When the COVID-19 pandemic hit in early 2020, federal policymakers acted quickly and decisively to make school meals available free to all children.
This policy remained in effect for two and a half years. It was a game changer.
Across the country, school nutritionists reported numerous benefits in the Food Research & Action Center (FRAC) Large School District Report, including removing the stigma of participating in programs and eliminating school meal debt to the benefit of both families and school districts. The policy also helped address household food insecurity, which increased significantly due to COVID-19 and allowed an additional 10 million students to eat free meals at school every day.
Unfortunately, Congress let the policy expire in June. As a Result, families were left scrambling and confused as they entered the new school year, unprepared to file school meal requests — some for the first time if their child was not enrolled in the K-12 system before the pandemic.
As leaders of two national nonprofits dedicated to the health and well-being of children — and, more personally, as parents themselves — we remain amazed at Congress’ reluctance to act given its record of success. We do not know of any child, family or school that has been helped by this decision. But we know that many have been injured and are still trying to get back on their feet after possible job loss, caregiver loss, and other challenges caused by the pandemic.
A parent who participated in FRAC’s story collection initiative told us, “My kids have been getting free meals — lunch and breakfast for the past two years. Now I have to pay for both boys every day, which is about $200 a month… $200 doesn’t seem like much to some, but when you live paycheck to paycheck it can be an extra expense.
For many children, school meals are a necessity, not a luxury; they can provide almost half of the daily calories and are often the most nutritious meals children get. We’ve seen the benefits of easier access for families; now we are witnessing the dangers of taking away that access.
A food service program coordinator from Connecticut who participated in the story collection initiative said, “The free meal waivers implemented in 20-21 and 21-22 have been a great benefit to the families we serve. In a high-cost-of-living state like Connecticut, federal income guidelines for free and reduced-price meals are nowhere near enough to meet the needs of families struggling to pay escalating rent, costs for health care, childcare expenses, utilities, food and other basic necessities.”
A student in a family of four who earns up to $36,075 (130 percent of the federal poverty line) qualifies for free school meals this school year. But that figure doesn’t account for cost-of-living differences, which can vary widely between states or regions. More importantly, that figure is well below the cost of living for a family of four in every state.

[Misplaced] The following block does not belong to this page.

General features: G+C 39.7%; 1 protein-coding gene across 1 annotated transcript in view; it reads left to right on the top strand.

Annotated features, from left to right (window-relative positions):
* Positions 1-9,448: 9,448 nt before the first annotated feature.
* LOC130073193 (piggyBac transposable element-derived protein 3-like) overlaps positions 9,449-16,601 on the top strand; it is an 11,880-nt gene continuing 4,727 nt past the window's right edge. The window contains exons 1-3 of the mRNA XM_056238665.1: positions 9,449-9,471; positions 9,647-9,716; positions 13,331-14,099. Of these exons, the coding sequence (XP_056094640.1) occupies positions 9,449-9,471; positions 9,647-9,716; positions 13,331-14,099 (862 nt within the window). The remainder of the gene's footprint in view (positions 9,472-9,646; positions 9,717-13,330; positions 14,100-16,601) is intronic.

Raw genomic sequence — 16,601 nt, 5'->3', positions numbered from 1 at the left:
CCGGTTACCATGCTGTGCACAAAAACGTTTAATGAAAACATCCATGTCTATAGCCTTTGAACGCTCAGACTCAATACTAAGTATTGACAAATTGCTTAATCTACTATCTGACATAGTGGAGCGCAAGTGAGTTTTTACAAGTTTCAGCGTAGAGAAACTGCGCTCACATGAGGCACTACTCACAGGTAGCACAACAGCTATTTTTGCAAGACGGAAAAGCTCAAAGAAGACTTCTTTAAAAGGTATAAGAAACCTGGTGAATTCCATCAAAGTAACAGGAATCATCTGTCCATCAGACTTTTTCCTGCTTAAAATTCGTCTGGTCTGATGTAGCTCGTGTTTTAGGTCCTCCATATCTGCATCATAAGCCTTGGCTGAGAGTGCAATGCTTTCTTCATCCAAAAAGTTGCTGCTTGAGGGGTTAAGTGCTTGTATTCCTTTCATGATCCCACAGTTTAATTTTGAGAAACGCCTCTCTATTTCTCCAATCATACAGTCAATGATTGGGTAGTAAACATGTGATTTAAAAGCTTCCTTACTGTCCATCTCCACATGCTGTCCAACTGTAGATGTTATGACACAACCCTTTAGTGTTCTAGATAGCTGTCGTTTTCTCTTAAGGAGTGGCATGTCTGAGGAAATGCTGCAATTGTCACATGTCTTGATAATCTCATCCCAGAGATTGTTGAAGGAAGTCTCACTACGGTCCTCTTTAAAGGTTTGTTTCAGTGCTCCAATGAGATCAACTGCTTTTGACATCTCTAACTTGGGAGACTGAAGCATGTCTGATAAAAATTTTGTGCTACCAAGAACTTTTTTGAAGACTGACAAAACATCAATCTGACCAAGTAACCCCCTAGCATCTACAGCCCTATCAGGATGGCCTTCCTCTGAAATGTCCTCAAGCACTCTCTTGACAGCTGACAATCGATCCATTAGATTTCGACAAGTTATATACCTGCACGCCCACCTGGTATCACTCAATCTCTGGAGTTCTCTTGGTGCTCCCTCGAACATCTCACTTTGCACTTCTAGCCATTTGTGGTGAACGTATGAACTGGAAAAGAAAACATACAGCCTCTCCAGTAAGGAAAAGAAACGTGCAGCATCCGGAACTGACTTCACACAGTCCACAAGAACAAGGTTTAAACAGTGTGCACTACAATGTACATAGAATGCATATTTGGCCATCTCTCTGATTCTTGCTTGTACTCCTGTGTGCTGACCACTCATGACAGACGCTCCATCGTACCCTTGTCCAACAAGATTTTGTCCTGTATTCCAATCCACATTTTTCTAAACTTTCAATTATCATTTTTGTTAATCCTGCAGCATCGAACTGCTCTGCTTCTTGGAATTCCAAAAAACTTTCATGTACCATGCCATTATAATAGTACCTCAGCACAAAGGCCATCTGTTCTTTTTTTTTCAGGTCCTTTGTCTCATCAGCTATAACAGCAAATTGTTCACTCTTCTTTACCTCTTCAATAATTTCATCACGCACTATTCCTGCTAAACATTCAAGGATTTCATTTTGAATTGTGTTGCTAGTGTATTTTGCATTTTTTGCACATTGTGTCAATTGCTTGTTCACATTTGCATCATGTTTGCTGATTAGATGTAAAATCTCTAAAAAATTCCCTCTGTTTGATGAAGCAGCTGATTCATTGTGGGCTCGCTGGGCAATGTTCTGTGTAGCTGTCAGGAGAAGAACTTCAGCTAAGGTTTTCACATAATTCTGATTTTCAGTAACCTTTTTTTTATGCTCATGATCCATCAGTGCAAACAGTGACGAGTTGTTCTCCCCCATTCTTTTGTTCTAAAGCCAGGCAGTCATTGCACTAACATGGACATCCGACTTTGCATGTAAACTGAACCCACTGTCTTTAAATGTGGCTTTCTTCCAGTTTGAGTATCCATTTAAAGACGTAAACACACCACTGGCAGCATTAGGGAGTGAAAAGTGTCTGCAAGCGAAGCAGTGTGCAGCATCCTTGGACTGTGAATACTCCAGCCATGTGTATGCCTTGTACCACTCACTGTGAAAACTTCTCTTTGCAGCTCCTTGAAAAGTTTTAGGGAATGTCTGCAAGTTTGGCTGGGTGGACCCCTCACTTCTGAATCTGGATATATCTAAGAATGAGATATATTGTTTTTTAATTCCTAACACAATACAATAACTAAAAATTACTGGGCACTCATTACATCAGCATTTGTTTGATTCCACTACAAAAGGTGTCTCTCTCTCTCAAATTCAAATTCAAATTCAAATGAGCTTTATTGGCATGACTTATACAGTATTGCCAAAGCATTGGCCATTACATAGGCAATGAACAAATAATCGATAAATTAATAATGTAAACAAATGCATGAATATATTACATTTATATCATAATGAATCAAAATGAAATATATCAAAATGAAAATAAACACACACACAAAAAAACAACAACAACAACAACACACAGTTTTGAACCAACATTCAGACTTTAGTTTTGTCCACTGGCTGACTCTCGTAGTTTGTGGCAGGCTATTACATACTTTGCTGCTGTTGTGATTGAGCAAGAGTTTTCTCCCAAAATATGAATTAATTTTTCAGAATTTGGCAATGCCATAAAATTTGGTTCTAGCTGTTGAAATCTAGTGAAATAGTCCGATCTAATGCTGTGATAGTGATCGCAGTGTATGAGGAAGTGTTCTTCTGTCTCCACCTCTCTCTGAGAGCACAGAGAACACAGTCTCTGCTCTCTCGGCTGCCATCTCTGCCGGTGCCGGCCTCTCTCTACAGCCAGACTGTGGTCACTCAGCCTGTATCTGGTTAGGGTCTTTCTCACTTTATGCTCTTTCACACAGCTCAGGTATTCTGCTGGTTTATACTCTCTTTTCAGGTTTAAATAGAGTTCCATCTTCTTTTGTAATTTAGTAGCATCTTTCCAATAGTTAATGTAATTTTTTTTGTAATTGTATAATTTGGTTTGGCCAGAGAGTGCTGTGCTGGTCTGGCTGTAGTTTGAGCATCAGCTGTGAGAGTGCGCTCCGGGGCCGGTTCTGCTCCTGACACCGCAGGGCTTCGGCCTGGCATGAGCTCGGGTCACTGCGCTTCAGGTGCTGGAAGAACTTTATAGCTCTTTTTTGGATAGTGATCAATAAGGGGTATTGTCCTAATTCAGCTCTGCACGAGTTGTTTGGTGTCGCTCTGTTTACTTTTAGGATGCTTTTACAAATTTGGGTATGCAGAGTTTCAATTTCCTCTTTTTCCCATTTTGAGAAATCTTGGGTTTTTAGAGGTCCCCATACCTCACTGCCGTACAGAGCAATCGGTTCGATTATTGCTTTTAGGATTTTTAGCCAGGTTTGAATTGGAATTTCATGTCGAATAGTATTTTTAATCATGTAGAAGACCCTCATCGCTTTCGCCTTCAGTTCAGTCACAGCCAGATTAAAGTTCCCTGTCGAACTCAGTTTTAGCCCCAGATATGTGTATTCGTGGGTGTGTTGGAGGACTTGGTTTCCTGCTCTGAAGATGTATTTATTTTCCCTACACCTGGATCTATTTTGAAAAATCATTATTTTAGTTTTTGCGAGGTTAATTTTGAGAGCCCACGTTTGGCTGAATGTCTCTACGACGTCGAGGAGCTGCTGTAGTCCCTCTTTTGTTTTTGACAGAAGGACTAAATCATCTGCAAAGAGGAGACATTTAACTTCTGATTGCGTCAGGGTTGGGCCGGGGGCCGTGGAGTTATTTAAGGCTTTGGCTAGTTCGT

Some states have stepped in to fill the void. Colorado residents just voted to make healthy school meals for all permanent residents, joining California and Maine. While Massachusetts, Nevada and Vermont passed legislation to extend the availability of free school meals for the 2022-2023 school year. Similar legislation is pending in several other states.
A food supply coordinator in Mesa County, Ariz., told us in the story collection initiative that “Covid provided a glimpse of healthy school meals for all students. School canteens free from stigma, students receiving locally and statewide produced food, higher levels of learning and less hunger.”
When school meal programs reach their full potential, it in turn nurtures every child’s potential. Unfortunately, we’re going the other way.
School meal debt, which disappeared during the pandemic, has returned with a vengeance. In some places, food served is taken away from students who don’t have enough money in their account, and the shame and stigma felt by students who can’t afford a school lunch will increase the mental health issues faced by such a group only worsen. many now.
Research shows that healthy school meals for all students lead to less food insecurity, healthier nutrition, better academic performance and more income for schools. We fall far short. And there’s no excuse when we live in the world’s richest nation. Parents, educators, and food providers can be found in every congressional district in the country.
The question before us is whether our leaders will listen to them and act as decisively as they did in 2020. They made the right choice then, in a moment of crisis; they should make the right choice again today.
Congress must now take bold action in every year-end spending package to support children, families and schools by expanding community eligibility and authorizing Medicaid direct certification so that schools can offer free meals to all students. It’s time to prioritize our nation’s children, families and schools and make free school meals a regular part of the school day. Congress, join us in raising your hand for healthy school meals for all.
Luis Guardia is the president of the Food Research & Action Center (FRAC). Twitter: @fractweets. Anne King is the president of National PTA Twitter: @NationalPTA